By John Murawski
DURHAM – Duke Energy has escalated its longstanding feud against NC WARN with a demand, sent from the company’s legal department, that NC WARN remove information from its web site about Duke’s financial practices.
The Charlotte power company is infuriated over NC WARN’s allegations that Duke uses $80 million a year — money collected from its electricity customers — to lobby, advertise and otherwise influence public officials.
The dust-up comes at a sensitive time, as Duke Energy enters a second week of public hearings before the N.C. Utilities Commission. Duke Energy has requested an 8.5 percent average rate increase for its 2 million Duke Energy Carolinas customers, including those in Durham and Chapel Hill. Last month, Duke’s other utility, Duke Energy Progress, won a 4.7 percent average rate increase, which will go up to a 6 percent increase after four years, for 1.3 million customers, including those in Raleigh.
On Friday, Duke issued a cease-and-desist letter to the Durham environmental group, demanding the immediate removal of the offending material. “If NC WARN does not cease making these false statements, Duke Energy will have no recourse but to seek all remedies available to it under law,” Duke corporate counsel Lawrence Somers wrote in the letter.
On Monday, NC WARN responded by issuing a press advisory about Duke’s demand. The group’s outspoken director, Jim Warren, said his organization has no plans to scrub its web site to appease the multi-state utility company.
Since it was formed 30 years ago, NC WARN’s activism against the state’s utility industry has been highlighted by lawsuits, protests, rallies and the occasional sit-in. The small organization has sought to lampoon, hector and discredit monopoly electric utilities for their reliance on nuclear, coal and, most recently, natural gas obtained through fracking.
Duke is not taking NC WARN’s latest jab lightly. The company is required by state and federal law to keep customer funds separate from shareholder money. Thus Duke is restricted on using customer funds for lobbying and advertising. Customer funds are to be used primarily for generating and delivering electricity.
From Duke’s perspective, NC WARN is insinuating that Duke is committing financial improprieties.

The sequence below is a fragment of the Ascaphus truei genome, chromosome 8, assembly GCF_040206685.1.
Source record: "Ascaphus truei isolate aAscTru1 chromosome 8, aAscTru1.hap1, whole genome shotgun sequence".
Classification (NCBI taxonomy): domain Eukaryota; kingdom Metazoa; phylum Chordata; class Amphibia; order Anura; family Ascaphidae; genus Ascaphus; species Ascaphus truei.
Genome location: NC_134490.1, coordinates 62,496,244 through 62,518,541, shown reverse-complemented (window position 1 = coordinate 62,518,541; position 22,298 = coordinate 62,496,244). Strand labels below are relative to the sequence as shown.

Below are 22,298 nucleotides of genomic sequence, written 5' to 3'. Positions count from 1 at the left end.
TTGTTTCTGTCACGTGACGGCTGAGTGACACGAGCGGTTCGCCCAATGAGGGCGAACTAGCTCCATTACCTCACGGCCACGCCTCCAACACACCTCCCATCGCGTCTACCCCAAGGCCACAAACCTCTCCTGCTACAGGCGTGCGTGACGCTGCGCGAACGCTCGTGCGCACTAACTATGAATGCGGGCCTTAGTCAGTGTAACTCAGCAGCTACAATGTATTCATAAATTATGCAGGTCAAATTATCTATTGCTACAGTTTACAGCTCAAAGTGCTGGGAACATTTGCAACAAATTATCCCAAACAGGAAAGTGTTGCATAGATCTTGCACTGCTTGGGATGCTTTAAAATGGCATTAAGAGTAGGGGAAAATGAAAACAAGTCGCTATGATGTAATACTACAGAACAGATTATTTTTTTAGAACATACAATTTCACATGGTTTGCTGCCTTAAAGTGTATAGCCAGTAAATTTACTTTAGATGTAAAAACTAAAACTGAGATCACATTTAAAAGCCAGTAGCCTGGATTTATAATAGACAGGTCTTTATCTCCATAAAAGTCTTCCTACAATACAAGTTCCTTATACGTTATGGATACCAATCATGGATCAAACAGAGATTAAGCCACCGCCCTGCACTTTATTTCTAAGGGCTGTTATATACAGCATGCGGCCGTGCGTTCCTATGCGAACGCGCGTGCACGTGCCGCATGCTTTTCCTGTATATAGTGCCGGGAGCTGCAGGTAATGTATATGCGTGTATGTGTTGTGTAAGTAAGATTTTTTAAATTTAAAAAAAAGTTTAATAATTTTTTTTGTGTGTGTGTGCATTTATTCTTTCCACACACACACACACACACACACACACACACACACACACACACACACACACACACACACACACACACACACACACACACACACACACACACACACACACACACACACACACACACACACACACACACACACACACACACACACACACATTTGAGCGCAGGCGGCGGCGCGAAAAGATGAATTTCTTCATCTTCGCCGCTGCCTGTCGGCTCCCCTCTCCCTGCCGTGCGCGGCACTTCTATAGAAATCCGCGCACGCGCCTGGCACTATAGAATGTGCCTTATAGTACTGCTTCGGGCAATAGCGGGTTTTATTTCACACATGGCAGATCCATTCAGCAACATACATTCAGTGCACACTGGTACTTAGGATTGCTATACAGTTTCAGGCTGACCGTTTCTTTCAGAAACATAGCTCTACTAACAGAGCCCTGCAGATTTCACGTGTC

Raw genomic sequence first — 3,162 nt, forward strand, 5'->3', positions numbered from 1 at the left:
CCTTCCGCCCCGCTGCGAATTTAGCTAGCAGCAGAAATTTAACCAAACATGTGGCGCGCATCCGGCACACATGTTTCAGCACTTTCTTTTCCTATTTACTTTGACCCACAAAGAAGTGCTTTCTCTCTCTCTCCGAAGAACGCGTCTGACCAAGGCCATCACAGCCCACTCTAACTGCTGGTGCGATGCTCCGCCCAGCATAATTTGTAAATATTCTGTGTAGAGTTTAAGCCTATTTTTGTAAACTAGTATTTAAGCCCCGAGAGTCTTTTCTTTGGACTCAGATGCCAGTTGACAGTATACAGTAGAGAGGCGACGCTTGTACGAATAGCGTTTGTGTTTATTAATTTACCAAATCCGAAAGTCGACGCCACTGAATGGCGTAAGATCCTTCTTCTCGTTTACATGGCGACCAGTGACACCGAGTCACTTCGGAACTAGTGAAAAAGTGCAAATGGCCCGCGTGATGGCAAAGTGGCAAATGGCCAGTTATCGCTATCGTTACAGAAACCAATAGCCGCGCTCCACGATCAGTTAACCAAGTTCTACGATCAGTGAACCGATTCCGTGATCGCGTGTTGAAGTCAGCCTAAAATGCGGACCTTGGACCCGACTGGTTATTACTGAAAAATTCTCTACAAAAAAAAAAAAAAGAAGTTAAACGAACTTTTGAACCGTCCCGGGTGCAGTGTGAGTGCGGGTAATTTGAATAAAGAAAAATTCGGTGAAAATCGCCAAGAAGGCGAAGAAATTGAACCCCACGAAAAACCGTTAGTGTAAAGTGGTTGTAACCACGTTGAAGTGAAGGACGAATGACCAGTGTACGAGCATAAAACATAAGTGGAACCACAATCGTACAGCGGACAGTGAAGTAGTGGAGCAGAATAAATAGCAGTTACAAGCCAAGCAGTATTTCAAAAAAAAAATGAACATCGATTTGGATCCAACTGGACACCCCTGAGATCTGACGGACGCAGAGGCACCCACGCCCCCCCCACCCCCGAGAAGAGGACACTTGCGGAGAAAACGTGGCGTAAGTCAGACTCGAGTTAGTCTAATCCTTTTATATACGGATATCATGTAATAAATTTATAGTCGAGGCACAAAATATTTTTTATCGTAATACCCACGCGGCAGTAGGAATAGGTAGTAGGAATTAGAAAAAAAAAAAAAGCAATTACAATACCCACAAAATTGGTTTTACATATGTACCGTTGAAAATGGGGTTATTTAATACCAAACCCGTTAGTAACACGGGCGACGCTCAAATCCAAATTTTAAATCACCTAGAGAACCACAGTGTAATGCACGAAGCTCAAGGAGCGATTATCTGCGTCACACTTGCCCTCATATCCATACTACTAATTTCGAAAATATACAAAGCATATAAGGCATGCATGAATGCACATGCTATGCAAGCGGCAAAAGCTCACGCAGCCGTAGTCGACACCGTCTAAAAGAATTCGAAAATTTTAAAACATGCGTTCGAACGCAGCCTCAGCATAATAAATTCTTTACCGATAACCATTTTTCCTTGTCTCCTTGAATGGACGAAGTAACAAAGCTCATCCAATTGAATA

But the accounting distinction is immaterial to Warren, who said that he has an undergraduate accounting degree from UNC Chapel Hill. Warren said Duke’s shareholders make their money from revenue supplied by customers, and he’s not obligated to honor accounting categories that apply to Duke’s bookkeepers.
“We call it accounting fiction,” Warren said. “The key thing is the money is coming from one source, and that’s customer bills.”
In Duke’s rate hearings, NC WARN contends that as a state-sanctioned monopoly, Duke shouldn’t be advertising or lobbying in the first place. That money would be better spent on renewable resources or by returning it to customers, Warren said.
“They’re using customer money to propagandize against their own customers,” Warren said. “They successfully make the public think they’re as green as can be.”
Duke spokesman Tim Pettit countered that NC WARN’s moral math is misguided. Money spent on political action committees was contributed by employees, he said, and the spending was decided by an employee governing board.
A substantial portion of Duke’s capital financing comes from issuing stock and from corporate bonds, Pettit said.
Pettit also noted that NC WARN’s web site lists $3 million that Duke donated to the Republican Governors Association in 2014, but omits mention of similar contributions to the Democratic Party governors organization.
Ultimately, Pettit said, what Warren dismisses as accounting tricks are financial categories observed by financial professionals and enforced by the Internal Revenue Service.
“Jim Warren is misleading the heck out of everybody when he throws these things out,” Pettit said.